Anne Frank and her family had been hiding in Amsterdam for two years before being found by the Nazis, probably after someone revealed their hiding place.

While on the run, Anne Frank wrote diary entries, texts which after her death resulted in the now world-famous book "Anne Frank's Diary", a depiction of life as a Jew in the Europe occupied by Hitler's Germany.

Since then, several theories have been presented about who may have betrayed the family.

Now an investigation team consisting of a former FBI agent, historian and several other experts says they have really found the person who did it.

The suspect was himself a Jew

The group has used modern investigative techniques and computer algorithms to detect connections between a large number of people, something that for a human being would take thousands of hours of work.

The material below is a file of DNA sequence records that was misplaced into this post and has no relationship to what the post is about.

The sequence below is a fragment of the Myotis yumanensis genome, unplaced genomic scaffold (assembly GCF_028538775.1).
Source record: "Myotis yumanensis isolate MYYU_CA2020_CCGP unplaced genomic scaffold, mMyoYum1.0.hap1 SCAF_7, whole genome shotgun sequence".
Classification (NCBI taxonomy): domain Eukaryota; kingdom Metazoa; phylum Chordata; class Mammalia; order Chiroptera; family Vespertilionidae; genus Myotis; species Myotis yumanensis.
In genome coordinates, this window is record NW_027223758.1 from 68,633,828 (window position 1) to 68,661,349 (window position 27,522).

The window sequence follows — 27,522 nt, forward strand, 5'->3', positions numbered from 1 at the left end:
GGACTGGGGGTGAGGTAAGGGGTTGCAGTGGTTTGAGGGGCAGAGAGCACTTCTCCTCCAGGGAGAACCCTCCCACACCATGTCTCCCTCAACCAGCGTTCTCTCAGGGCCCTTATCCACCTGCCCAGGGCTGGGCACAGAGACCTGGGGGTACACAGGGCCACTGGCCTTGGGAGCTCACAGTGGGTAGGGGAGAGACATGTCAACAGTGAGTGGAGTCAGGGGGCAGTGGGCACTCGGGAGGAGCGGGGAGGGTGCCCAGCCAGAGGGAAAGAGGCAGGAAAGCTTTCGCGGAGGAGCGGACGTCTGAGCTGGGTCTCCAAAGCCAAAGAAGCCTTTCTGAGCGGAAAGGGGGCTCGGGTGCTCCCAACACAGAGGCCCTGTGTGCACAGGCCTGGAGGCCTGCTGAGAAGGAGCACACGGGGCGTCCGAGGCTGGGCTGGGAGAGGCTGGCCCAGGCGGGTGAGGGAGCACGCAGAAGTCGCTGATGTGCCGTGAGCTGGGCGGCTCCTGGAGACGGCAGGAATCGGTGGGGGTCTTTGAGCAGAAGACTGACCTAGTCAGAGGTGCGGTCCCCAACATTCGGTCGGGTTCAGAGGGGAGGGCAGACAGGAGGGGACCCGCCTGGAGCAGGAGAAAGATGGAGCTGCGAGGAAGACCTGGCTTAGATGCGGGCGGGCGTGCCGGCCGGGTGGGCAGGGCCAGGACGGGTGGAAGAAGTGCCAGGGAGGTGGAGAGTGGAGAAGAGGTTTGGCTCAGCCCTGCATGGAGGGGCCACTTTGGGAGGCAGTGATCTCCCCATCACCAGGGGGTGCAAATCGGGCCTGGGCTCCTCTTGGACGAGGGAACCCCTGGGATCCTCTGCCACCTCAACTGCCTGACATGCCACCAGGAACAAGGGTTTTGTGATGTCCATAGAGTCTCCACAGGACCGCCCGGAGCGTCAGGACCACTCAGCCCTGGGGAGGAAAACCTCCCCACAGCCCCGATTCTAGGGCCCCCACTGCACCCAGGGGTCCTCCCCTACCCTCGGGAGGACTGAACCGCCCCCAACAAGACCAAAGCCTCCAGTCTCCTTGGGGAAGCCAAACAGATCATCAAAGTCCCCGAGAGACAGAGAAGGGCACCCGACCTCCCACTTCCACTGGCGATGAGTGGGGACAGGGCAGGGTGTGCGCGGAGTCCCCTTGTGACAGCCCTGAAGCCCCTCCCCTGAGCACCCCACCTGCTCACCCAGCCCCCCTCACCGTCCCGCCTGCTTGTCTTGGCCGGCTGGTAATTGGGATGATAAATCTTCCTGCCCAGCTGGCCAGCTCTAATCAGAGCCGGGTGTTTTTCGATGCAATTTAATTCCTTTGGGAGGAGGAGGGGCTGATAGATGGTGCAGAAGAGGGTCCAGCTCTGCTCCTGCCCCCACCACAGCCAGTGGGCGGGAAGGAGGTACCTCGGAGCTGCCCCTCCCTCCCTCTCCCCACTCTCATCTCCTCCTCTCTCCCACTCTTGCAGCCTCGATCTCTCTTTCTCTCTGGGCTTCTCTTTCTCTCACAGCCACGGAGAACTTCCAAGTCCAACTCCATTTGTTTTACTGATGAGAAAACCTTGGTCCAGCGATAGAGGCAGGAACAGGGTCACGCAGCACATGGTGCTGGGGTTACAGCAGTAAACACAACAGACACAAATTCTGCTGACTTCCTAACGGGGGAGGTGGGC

The suspected informant must have been a Jew himself and must have been part of the "Amsterdam Jewish Council", an organization set up by the Nazis to administer Jewish areas.

The council was dissolved in 1943 and its members were sent to concentration camps.

However, Anne Frank's suspected informant was never sent there.

According to investigators, it is likely that he revealed Anne Frank's family to save himself.

"He had to offer the Nazis something valuable to keep himself and his wife safe," Vince Pankoke, a member of the investigation team, told CBS 60 Minutes.

Previously unknown note

A document that is highlighted as evidence against the now suspected man is an anonymously written note, found by the investigation group among a former investigator's collected material.

In the document, which is said to have been sent to Otto Frank, Anne Frank's father, the man is pointed out as the one who betrayed them.

The reason why the paper has not been published before may be a concern for anti-Semitic reactions, according to investigator Pankoke.

- But we must keep in mind that the fact that he was a Jew meant that he was in an unsustainable situation of the Nazis, and did something to save his life, he says.